If the first paroxysm should not cease within the twenty-four hours, the fever is not reckoned as an intermittent, but as a remittent.
Remittent is a not unusual form of the malarial process in tropical and subtropical countries, and in some localities or in some seasons it is more common than intermittent. It may be said to arise out of that type of intermittent in which the cold stage is shortened while the hot stage tends to be prolonged. A certain abatement or remission of the fever takes place, with or without sweating, but there is no true intermission or interval of absolute apyrexia. The periodicity shows itself in the form of an exacerbation of the still continuing fever, and that exacerbation may take place twenty-four hours after the first onset, or the interval may be only half that period, or it may be double. A fever that is to be remittent will usually declare itself from the outset: it begins with chills, but without the shivering and shaking fit of the intermittent; the hot stage soon follows, presenting the same characters as the prolonged hot stage of the quotidian, with the frequent addition of bilious symptoms, and it may be even of jaundice and of tenderness over the stomach and liver. Towards morning the fever abates; the pulse falls in frequency, but does not come down to the normal; headache and aching in the loins and limbs become less, but do not cease altogether; the body temperature falls, but does not touch the level of apyrexia. The remission or abatement lasts generally throughout the morning; and about noon there is an exacerbation, seldom ushered in by chills, which continues till the early morning following, when it remits or abates as before. A patient with remittent may get well in a week under treatment, but the fever may go on for several weeks; the return to health is often announced by the fever assuming the intermittent type, or, in other words, by the remissions touching the level of absolute apyrexia. Remittent fevers (as well as intermittents) vary considerably in intensity; some cases are intense from the outset, or pernicious, with aggravation of all the symptoms—leading to stupor, delirium, collapse, intense jaundice, blood in the stools, blood and albumen in the urine, and, it may be, suppression of urine followed by convulsions. The severe forms of intermittent are most apt to occur in the very young, or in the aged, or in debilitated persons generally. Milder cases of malarial fever are apt to become dangerous from the complications of dysentery, bronchitis or pneumonia. Severe remittents (pernicious or bilious remittents) approximate to the type of yellow fever (q.v.), which is conventionally limited to epidemic outbreaks in western longitudes and on the west coast of Africa.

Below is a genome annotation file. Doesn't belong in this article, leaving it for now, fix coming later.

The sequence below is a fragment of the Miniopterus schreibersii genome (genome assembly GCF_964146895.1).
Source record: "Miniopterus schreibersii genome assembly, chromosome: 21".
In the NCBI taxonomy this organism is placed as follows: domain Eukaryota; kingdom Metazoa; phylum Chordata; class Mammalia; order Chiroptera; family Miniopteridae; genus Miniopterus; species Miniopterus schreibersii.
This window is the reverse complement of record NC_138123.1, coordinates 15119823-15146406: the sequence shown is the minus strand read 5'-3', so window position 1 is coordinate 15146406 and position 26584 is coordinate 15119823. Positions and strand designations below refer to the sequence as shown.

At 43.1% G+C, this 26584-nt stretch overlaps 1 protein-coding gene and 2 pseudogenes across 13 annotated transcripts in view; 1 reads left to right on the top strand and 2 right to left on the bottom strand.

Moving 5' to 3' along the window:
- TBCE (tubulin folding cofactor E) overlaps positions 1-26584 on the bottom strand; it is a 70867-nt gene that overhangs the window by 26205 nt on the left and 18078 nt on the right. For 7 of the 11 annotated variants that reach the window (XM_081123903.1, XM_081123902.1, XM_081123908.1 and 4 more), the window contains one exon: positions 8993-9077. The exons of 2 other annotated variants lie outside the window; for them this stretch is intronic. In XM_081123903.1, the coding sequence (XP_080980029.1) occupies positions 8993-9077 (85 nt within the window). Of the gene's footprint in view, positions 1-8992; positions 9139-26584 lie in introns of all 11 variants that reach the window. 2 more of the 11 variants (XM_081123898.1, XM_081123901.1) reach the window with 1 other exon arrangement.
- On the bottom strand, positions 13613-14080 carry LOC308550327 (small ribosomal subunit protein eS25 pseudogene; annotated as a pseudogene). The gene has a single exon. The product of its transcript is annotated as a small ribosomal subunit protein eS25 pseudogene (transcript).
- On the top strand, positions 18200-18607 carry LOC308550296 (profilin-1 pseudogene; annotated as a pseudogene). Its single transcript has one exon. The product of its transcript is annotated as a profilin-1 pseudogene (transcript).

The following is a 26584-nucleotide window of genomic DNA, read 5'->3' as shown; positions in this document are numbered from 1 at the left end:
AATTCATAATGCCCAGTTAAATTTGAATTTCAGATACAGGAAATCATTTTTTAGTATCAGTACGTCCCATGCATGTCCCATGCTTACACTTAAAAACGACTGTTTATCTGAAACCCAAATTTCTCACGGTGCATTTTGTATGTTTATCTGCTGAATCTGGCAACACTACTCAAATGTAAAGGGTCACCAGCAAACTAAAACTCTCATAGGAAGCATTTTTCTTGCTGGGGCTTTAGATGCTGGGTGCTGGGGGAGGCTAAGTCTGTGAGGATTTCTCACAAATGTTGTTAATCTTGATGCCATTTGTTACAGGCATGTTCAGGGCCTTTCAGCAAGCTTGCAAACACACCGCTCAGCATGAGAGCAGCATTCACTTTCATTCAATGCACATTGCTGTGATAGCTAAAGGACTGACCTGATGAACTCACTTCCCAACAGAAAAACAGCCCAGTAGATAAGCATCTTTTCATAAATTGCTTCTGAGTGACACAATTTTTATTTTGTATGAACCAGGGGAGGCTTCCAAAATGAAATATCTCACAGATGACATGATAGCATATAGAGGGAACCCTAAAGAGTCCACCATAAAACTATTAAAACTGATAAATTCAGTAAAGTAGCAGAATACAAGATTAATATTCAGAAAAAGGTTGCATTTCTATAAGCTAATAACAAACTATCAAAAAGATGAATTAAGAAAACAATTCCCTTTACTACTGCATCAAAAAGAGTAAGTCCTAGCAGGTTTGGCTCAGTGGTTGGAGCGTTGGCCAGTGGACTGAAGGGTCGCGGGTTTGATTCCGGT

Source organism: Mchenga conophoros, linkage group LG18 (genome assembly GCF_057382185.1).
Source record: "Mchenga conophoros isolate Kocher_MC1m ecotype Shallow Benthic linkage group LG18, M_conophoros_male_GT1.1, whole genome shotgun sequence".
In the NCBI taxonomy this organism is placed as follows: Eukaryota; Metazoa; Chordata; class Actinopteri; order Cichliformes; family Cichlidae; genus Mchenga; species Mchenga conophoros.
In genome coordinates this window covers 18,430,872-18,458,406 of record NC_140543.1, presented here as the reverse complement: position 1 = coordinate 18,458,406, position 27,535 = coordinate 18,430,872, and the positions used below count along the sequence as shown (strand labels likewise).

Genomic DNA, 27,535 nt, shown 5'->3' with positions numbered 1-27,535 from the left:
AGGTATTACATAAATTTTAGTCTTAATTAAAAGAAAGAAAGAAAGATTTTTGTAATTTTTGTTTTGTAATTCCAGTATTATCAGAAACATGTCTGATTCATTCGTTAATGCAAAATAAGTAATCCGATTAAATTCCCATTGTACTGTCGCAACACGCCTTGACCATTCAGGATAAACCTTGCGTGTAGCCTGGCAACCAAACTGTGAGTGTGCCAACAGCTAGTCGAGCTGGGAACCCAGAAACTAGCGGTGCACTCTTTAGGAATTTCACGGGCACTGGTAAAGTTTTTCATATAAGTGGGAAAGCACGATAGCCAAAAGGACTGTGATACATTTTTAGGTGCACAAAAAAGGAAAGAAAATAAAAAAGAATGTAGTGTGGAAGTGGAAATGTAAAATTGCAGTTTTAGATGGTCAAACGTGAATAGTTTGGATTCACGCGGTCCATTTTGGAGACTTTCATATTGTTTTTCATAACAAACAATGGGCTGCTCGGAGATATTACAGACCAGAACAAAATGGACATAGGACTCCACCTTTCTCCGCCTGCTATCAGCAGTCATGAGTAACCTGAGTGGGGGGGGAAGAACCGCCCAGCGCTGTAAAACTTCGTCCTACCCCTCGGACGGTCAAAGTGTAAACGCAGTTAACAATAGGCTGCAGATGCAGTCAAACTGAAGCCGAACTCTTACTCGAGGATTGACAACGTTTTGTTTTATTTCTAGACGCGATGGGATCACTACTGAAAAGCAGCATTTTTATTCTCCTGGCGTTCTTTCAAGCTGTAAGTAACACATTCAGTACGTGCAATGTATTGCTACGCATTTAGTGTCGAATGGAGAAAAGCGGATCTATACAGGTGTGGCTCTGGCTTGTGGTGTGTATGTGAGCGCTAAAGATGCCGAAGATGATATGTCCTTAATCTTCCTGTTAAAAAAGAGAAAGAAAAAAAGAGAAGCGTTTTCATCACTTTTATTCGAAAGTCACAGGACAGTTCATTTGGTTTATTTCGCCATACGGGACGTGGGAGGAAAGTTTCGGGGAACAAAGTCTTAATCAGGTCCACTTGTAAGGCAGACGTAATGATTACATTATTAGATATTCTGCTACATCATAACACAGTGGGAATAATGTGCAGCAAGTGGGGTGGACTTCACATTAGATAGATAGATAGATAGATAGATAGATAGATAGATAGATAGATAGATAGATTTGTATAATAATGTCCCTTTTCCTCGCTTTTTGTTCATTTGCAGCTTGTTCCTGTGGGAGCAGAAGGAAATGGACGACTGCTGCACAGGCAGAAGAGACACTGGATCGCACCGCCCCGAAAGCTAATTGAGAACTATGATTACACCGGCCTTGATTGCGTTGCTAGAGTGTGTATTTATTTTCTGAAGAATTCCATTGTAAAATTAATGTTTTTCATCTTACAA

Of the mortality due to malarial disease a small part only is referable to the direct attack of intermittent, and chiefly to the fever in its pernicious form. Remittent fever is much more fatal in its direct attack. But probably the greater part of the enormous total of deaths set down to malaria is due to the malarial cachexia. The dwellers in a malarious region like the Terai (at the foot of the Himalayas) are miserable, listless and ugly, with large heads and particularly prominent ears, flat noses, tumid bellies, slender limbs and sallow complexions; the children are impregnated with malaria from their birth, and their growth is attended with aberrations from the normal which practically amount to the disease of rickets. The malarial cachexia that follows definite attacks of ague consists in a state of ill-defined suffering, associated with a sallow skin, enlarged spleen and liver, and sometimes with dropsy.